Saudi Journal of Gastroenterology
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LETTER TO THE EDITOR  
Year : 2011  |  Volume : 17  |  Issue : 4  |  Page : 298
Massive rectal bleeding: Rare presentation of circumferential solitary rectal ulcer syndrome


Department of Surgical Gastroenterology, Consultant Endoscopic and Laparoscopic Surgeon, Ronak Endo-Laparoscopy and General Surgical Hospital, Patan, Gujarat, India

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Date of Web Publication30-Jul-2011
 

How to cite this article:
Yagnik VD. Massive rectal bleeding: Rare presentation of circumferential solitary rectal ulcer syndrome. Saudi J Gastroenterol 2011;17:298

How to cite this URL:
Yagnik VD. Massive rectal bleeding: Rare presentation of circumferential solitary rectal ulcer syndrome. Saudi J Gastroenterol [serial online] 2011 [cited 2014 Nov 1];17:298. Available from: http://www.saudijgastro.com/text.asp?2011/17/4/298/82592


Sir,

A 40-year-old male patient presented to emergency department with massive bleeding per rectum. He used to be chronically constipated and many a time either self digitation or spoon was required to remove the stool. Per abdominal examination was normal. Per rectal examination revealed clotted blood. He was hemodynamically unstable with pulse rate of 120/min, blood pressure of 80/60 mmhg, and respiratory rate of 24/min. Ultrasonography and skigram of abdomen were normal. Blood chemistry revealed hemoglobin of 6 gm% with leukocytosis and shift to left. Patient was resuscitated with Hartman's solution and 4 unit of packed cells .Colonoscopy was performed after stabilizing the patient. Colonoscopic finding revealed single, large ulcer involving whole circumference at 8 cm from the anal verge [Figure 1]. Histopathological examination of biopsy specimen showed mucosal thickening, elongation and distortion of the gland, proliferation of fibroblast, and obliteration of lamina propria by fibroblast.
Figure 1: Circumferential solitary rectal ulcer

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Solitary rectal ulcer syndrome (SRUS) is an uncommon colorectal condition. The reported incidence is 1 in 100,000/year in 10 year study. [1] It is characterized by bleeding per rectum, perianal pain, mucous discharge, and difficulty in passing stool. [2] Diagnosis of SRUS depends on clinical manifestations, colonoscopic finding, and typical histopathological features. The terminology SRUS is misnomer; SRUS patients can have a single ulcer, multiple ulcers, or a non-ulcerated lesion. Non-ulcerated lesions may have polypoid and erythematous appearance. The ulcer is usually located on the anterior rectal wall. Men and women are equally affected. The syndrome is common in young adults. It is frequently associated with rectal prolapse. [3] Occult and overt rectal prolapse along with paradoxical contraction of pelvic floor muscles is the principle mechanism involved in the development of SRUS. The trauma to prolapsed mucosa may either be direct or due to shearing force. Self-rectal digitation has been suggested as a cause of SRUS and incidence varies from report to report with 100% being in one report. Although colitis cystica profunda is a closely related diagnosis, it is a pathological diagnosis. Biopsy helps in differentiating it from adenocarcinoma and prevents unnecessary operation. Defecography is the radiologic procedure of choice and reveals intussusception in 45-80% of patients. Other common findings on defecography are paradoxical puborectalis syndrome and thickened rectal mucosal fold. Rarely SRUS is associated with massive bleeding per rectum. [4] It may also be associated with rectal stricture. [4] Treatment modalities include dietary management, biofeedback, salicylate enema, steroid enema, and local injection of corticosteroid. [5] Severe symptoms (e.g. massive bleeding, spasm, and severe pain) may require temporary colostomy. Surgical therapy to correct rectal prolapse is indicated in highly symptomatic patients who do not respond to conservative management.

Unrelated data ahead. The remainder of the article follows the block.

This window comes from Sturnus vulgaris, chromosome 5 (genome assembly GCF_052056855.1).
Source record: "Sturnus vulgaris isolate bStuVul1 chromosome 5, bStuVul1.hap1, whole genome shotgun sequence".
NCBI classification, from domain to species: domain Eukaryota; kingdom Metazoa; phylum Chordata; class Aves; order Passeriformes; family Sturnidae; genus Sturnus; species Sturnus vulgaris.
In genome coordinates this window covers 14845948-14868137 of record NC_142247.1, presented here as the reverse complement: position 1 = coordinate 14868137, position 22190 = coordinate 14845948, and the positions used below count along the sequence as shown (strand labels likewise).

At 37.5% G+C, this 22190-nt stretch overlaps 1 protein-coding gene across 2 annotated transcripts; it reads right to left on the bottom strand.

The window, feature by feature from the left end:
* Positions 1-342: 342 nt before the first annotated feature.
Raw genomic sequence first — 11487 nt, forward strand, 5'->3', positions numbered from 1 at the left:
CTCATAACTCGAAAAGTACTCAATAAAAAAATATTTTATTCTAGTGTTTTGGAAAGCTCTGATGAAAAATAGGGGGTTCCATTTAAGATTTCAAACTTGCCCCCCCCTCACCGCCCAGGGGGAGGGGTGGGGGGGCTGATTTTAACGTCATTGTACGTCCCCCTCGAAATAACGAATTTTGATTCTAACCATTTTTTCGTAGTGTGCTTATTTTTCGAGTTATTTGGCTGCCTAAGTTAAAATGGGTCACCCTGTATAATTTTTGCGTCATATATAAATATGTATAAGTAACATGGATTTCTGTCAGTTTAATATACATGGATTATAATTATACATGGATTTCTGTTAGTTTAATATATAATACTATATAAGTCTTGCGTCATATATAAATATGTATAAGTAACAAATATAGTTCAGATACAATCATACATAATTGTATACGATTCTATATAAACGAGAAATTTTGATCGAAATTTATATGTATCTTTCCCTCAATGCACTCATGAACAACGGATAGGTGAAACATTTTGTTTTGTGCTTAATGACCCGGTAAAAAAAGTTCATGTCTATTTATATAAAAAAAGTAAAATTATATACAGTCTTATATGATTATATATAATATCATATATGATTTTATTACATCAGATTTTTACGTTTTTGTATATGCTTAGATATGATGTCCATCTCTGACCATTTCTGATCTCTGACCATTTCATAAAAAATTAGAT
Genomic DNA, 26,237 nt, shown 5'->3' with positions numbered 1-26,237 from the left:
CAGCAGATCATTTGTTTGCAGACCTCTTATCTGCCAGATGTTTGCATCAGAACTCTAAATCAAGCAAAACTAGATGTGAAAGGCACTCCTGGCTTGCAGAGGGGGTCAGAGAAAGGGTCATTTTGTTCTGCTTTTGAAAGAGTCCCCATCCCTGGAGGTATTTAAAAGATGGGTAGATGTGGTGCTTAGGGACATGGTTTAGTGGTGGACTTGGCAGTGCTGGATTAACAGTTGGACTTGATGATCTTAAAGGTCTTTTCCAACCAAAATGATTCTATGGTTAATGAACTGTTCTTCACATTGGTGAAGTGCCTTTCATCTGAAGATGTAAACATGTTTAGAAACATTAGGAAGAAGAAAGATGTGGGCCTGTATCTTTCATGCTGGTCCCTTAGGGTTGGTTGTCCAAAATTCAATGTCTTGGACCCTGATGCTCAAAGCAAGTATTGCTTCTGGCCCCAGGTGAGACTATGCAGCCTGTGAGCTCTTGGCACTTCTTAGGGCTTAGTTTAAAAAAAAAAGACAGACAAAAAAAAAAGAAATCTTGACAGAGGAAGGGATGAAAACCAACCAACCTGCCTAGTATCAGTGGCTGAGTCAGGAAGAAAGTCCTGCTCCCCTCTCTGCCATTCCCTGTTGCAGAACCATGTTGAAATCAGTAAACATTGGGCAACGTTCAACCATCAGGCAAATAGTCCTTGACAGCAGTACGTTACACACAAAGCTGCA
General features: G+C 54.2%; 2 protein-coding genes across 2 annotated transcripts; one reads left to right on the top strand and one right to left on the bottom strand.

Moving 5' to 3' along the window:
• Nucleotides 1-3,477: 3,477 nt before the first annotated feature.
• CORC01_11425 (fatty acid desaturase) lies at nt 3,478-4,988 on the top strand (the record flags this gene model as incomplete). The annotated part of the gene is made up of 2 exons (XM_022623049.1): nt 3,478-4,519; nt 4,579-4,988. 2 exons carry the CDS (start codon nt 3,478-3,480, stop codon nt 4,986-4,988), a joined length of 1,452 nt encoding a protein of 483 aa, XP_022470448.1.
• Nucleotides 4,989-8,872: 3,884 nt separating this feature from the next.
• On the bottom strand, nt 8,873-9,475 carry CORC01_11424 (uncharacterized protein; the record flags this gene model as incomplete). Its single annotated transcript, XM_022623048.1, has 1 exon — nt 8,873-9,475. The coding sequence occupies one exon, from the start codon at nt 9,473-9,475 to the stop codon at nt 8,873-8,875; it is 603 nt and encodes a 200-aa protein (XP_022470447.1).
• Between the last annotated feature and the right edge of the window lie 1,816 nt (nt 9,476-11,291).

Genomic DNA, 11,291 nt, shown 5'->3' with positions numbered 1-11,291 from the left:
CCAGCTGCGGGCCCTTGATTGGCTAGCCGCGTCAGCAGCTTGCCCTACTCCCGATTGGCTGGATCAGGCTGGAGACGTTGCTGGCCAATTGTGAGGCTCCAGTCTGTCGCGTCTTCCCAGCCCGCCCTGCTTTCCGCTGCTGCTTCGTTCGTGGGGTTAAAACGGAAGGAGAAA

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1.Martin CJ, Parks TG, Biggart JD. Solitary rectal ulcer syndrome in Northern Ireland. 1971-1980. Br J Surg 1981;68:744-7.  Back to cited text no. 1
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2.Madoff RD. Rectal prolapse and intussusception. Fundamentals of Anorectal Surgery. 2 nd ed. In: Beck DE, Wexner SD, editors. London: WB Saunders Co; 1998. p. 99.  Back to cited text no. 2
    
3.Beck DE. Colitis cystica profunda. In: Johnson LR, editor. Encyclopedia of Gastroenterology. San Diego: Elsevier Science; 2003. p. 374-5.  Back to cited text no. 3
    
4.Vaizey CJ, van den Bogaerde JB, Emmanuel AV, Talbot IC, Nicholls RJ, Kamm MA. Solitary rectal ulcer syndrome. Br J Surg 1998;85:1617-23.  Back to cited text no. 4
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5.Dehghani SM, Haghighat M, Imanieh MH, Geramizadeh B. Solitary rectal ulcer syndrome in children: A prospective study of cases from southern Iran. Eur J Gastroenterol Hepatol 2008;20:93-5.  Back to cited text no. 5
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Correspondence Address:
Vipul D Yagnik
Department of Surgical Gastroenterology, Consultant Endoscopic and Laparoscopic Surgeon, Ronak Endo-Laparoscopy and General Surgical Hospital, Patan, Gujarat
India
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DOI: 10.4103/1319-3767.82592

PMID: 21727744

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2 An unusual endoscopic presentation of solitary rectal ulcer syndrome
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